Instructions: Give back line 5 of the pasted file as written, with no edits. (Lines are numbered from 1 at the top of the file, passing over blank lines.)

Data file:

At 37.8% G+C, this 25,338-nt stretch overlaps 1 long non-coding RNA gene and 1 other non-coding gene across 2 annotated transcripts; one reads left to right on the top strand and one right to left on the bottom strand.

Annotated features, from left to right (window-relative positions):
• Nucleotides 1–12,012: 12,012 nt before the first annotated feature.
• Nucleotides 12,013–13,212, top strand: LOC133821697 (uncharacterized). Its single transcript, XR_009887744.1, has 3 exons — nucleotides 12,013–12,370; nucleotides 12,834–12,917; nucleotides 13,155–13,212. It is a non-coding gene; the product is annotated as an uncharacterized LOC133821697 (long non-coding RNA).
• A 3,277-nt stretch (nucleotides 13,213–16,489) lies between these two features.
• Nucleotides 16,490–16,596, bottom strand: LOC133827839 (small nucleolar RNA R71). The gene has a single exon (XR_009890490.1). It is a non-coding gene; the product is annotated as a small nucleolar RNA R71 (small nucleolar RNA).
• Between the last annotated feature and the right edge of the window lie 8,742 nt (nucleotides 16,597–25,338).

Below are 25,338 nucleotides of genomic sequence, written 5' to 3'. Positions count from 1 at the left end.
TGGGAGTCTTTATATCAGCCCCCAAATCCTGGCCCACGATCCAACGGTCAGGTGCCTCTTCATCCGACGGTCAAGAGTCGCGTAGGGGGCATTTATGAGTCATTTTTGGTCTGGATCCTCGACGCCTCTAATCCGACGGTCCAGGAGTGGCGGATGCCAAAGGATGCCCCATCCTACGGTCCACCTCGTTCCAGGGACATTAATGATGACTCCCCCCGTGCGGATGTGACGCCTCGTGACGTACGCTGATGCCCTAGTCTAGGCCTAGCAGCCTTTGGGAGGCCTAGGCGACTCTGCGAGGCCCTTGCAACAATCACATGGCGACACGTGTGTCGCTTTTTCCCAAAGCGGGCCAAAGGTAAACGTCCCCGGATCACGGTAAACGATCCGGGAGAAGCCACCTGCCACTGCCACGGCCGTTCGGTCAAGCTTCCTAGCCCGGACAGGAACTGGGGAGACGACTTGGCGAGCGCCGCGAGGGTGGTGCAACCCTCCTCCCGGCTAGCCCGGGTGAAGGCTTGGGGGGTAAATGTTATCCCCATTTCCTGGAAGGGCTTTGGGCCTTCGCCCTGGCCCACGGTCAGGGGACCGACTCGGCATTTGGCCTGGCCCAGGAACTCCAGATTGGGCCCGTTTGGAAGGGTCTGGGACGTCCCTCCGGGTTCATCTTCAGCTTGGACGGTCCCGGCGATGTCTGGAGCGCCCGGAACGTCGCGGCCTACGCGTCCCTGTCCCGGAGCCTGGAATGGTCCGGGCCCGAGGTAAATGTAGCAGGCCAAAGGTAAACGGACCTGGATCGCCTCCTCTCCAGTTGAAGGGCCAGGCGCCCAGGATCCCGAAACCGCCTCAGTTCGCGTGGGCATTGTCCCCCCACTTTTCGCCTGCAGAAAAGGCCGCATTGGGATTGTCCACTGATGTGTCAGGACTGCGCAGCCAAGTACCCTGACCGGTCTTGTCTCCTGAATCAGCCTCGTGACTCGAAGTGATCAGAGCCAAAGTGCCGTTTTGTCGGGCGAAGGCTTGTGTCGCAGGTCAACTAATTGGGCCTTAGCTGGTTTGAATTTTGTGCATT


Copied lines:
• A 3,277-nt stretch (nucleotides 13,213–16,489) lies between these two features.